All my love,

Charles

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Charles Fair

The last one, also to my grandmother, 90 years later.

Christmas Day, 1917

6.30 p.m.

My Own Darling,

What a very clever little lady my wife is! Two letters from her on Xmas Day, dated 20th and 21st, was far more than I had dared to hope for. Thank you ever so much for them, sweetheart. There has been a bit of a thaw, but the snow is coming down again now and I want you very badly. I think the men are pleased with our efforts for them today. I started the day with a most awful headache (it is still rather bad) due, I expect, to standing about in the cold yesterday, but otherwise everyone seems in good spirits. We had only sandwiches for lunch, but are having our dinner this evening. I am sending this to Hill House as I calculate you will be back there by the time it gets to England. Oh, my dear, dear love, of all the love and longing which is going home today there can be none greater than mine: I only want to be allowed to spend my life in serving you and making you happy. Nothing could be too much trouble which could help in that, and you could never ask me anything which I shan’t try to do to make up for all your sorrows and days of loneliness, both before and now. I am dreadfully hungry to have your arms around my neck and your lips to mine once again, and all the precious memories of last September repeated and intensified as separation has made them still more wonderful. You wonder if you look after me properly: why, my darling, there isn’t a man out here whose wife gives her husband so much thought and care and, if you never sent me a thing except your dear letters and all the love they bring, I would still be blessed above every man in the world. I have to go round and visit some of the men who couldn’t have their dinner at mid-day, sweetheart, so no more now, but millions of kisses and every atom of my love and the biggest hug that every was for my wonderful little wife.

Charles

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ianw

Many thanks for posting these letters Charles. They certainly show that the Spirit of Christmas was very much alive and kicking during that winter of 1917. He seems like an awfully nice man - his humanity shines through in his letters.

Merry Christmas to all.

Ian

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Chris_Baker

I agree. Great stuff, Charles - thank you for posting them. How I envy you. I'd settle for having just a field postcard from my grandfather!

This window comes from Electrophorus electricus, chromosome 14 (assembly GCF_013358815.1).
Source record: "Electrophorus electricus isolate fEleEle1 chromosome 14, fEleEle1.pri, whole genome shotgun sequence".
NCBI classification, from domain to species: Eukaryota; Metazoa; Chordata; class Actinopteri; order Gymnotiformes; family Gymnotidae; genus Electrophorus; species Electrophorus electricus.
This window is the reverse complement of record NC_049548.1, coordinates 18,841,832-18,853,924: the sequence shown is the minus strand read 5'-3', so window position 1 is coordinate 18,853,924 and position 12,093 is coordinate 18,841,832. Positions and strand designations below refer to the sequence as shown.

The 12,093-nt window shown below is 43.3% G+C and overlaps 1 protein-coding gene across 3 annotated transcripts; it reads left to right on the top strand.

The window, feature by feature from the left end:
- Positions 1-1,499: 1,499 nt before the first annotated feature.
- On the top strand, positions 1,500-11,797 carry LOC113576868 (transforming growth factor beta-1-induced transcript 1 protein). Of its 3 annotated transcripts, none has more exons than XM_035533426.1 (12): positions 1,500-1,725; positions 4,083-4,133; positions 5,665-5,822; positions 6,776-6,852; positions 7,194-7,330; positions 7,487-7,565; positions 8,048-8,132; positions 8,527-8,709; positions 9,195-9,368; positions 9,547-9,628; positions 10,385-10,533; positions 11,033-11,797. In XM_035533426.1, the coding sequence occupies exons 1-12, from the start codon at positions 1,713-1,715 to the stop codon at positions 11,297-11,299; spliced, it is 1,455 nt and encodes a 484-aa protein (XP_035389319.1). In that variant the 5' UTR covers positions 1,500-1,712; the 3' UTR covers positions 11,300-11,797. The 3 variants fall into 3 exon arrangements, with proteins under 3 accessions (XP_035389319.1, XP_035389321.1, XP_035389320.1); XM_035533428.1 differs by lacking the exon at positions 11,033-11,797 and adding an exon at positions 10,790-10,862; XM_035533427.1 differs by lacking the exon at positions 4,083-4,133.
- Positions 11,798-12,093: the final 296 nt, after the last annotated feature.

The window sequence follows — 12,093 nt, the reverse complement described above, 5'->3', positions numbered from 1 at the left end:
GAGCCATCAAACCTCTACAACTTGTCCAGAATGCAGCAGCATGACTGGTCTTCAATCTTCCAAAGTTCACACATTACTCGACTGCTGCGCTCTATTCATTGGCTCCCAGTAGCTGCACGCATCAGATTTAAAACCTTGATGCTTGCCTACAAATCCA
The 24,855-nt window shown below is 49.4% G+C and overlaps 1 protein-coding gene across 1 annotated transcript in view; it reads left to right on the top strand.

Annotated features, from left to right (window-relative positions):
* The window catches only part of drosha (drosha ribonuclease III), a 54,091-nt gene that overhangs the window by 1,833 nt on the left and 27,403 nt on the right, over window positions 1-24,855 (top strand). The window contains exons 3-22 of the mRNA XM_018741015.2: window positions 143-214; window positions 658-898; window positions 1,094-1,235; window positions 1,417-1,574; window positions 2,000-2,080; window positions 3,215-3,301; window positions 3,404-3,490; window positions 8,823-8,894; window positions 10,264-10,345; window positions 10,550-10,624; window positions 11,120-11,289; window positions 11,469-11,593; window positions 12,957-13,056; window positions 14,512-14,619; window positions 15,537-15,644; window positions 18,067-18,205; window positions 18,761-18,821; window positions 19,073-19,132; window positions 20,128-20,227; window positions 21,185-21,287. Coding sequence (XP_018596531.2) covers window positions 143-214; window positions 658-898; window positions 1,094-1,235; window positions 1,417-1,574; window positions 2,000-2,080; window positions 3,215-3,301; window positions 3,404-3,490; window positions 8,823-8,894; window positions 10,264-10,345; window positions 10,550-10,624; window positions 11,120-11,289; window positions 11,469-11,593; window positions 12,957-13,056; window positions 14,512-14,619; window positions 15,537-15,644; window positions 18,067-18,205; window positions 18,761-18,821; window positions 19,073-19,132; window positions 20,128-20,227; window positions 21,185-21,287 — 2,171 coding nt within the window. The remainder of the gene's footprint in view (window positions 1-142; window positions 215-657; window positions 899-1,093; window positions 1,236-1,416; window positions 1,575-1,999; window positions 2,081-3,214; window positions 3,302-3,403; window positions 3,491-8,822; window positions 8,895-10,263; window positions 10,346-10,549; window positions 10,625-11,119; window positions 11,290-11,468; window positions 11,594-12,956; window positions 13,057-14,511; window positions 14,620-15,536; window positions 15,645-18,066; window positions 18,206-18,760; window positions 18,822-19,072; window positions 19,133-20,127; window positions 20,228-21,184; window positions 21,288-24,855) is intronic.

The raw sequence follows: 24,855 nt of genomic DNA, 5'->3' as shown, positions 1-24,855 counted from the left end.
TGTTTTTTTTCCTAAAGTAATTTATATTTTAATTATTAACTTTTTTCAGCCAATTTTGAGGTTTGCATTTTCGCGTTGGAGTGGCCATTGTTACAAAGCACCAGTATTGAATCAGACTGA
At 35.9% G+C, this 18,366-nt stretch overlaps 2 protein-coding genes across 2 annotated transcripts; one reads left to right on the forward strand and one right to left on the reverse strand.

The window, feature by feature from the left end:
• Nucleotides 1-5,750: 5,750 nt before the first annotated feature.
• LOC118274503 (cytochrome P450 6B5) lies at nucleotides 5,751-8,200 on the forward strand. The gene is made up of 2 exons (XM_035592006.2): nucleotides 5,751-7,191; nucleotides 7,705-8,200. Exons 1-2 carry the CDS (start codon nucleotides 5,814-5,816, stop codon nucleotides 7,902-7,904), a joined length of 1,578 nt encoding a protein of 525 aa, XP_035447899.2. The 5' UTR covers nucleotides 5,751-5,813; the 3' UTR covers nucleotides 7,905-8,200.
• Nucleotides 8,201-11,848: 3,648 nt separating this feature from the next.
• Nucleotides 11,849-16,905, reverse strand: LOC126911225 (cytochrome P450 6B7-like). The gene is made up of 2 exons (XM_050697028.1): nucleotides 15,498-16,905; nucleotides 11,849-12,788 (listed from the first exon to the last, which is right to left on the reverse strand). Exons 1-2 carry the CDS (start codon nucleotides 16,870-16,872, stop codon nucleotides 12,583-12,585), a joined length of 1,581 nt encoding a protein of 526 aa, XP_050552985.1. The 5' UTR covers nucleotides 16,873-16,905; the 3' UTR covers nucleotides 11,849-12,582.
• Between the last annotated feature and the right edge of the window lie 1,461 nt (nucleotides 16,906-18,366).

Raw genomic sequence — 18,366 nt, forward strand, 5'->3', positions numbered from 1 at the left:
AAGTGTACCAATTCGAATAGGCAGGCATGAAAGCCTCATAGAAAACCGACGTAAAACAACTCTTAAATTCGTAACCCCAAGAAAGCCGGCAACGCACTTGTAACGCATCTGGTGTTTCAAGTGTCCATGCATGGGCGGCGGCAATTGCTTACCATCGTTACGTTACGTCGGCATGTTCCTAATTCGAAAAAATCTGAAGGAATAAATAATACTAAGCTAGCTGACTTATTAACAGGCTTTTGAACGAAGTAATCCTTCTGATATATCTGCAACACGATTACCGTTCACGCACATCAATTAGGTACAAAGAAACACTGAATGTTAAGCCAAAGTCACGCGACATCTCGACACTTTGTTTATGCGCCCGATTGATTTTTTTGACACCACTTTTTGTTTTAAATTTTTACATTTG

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stiletto_33853

Good stuff Charles, thanks for posting these.

Andy

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Charles Fair

Sadly I never met my grandfather as he died in 1950 some years before I was born. I am lucky though in that I have nearly 300 of his letters which were written between July 1915 and January 1918. Though these I feel that I do know him a little, but as a young man. He wrote these three when he was 32. (Had he lived long enough for me to know him and for me to be old enough to talk sensibly with him he would have had to be well into his 90s).

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Pete1052

I have more than hundred or so letters from my late dad from World War II in the U.S. Army. They take you from training in the U.S. in California and Missouri ('43) to combat in Europe ('45) and then the occupation of Japan ('45-'46). Dad was a clerk in a field artillery firing battery so he had access to a typewriter and all the letters are typed. He wasn't a hero and he never described himself as being one. He did refuse to accept a Bronze Star for meritorious service because he thought combat infantrymen deserved those kinds of awards more than he did.

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n cherry
Sadly I never met my grandfather as he died in 1950 some years before I was born. I am lucky though in that I have nearly 300 of his letters which were written between July 1915 and January 1918. Though these I feel that I do know him a little, but as a young man. He wrote these three when he was 32. (Had he lived long enough for me to know him and for me to be old enough to talk sensibly with him he would have had to be well into his 90s).

Charles,

Trust you are well and had a good Christmas.....do I remember correctly from the last time we met that you were trying to get together a booklet or something on your Grandfather or the 19th Londons? If so any news?

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tom compton

charles you lucky man 300 letters what a treasure .any photos ?.tom